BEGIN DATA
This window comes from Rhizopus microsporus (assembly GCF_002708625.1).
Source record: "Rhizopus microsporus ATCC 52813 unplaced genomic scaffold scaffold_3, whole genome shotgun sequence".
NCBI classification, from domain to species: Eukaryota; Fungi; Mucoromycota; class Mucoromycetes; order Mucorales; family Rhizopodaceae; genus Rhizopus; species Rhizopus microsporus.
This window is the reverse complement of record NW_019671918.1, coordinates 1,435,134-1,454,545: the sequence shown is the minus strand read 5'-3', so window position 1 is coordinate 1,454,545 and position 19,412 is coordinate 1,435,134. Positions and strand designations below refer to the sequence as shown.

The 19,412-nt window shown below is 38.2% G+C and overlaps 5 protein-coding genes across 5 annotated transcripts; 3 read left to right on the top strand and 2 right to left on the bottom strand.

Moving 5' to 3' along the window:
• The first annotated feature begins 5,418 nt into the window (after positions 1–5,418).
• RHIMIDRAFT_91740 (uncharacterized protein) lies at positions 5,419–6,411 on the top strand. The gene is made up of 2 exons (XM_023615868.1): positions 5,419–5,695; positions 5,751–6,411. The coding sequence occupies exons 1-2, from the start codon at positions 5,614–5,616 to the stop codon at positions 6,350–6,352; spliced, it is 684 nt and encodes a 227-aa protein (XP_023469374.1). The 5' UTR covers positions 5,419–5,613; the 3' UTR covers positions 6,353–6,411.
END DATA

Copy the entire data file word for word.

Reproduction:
This window comes from Rhizopus microsporus (assembly GCF_002708625.1).
Source record: "Rhizopus microsporus ATCC 52813 unplaced genomic scaffold scaffold_3, whole genome shotgun sequence".
NCBI classification, from domain to species: Eukaryota; Fungi; Mucoromycota; class Mucoromycetes; order Mucorales; family Rhizopodaceae; genus Rhizopus; species Rhizopus microsporus.
This window is the reverse complement of record NW_019671918.1, coordinates 1,435,134-1,454,545: the sequence shown is the minus strand read 5'-3', so window position 1 is coordinate 1,454,545 and position 19,412 is coordinate 1,435,134. Positions and strand designations below refer to the sequence as shown.

The 19,412-nt window shown below is 38.2% G+C and overlaps 5 protein-coding genes across 5 annotated transcripts; 3 read left to right on the top strand and 2 right to left on the bottom strand.

Moving 5' to 3' along the window:
• The first annotated feature begins 5,418 nt into the window (after positions 1–5,418).
• RHIMIDRAFT_91740 (uncharacterized protein) lies at positions 5,419–6,411 on the top strand. The gene is made up of 2 exons (XM_023615868.1): positions 5,419–5,695; positions 5,751–6,411. The coding sequence occupies exons 1-2, from the start codon at positions 5,614–5,616 to the stop codon at positions 6,350–6,352; spliced, it is 684 nt and encodes a 227-aa protein (XP_023469374.1). The 5' UTR covers positions 5,419–5,613; the 3' UTR covers positions 6,353–6,411.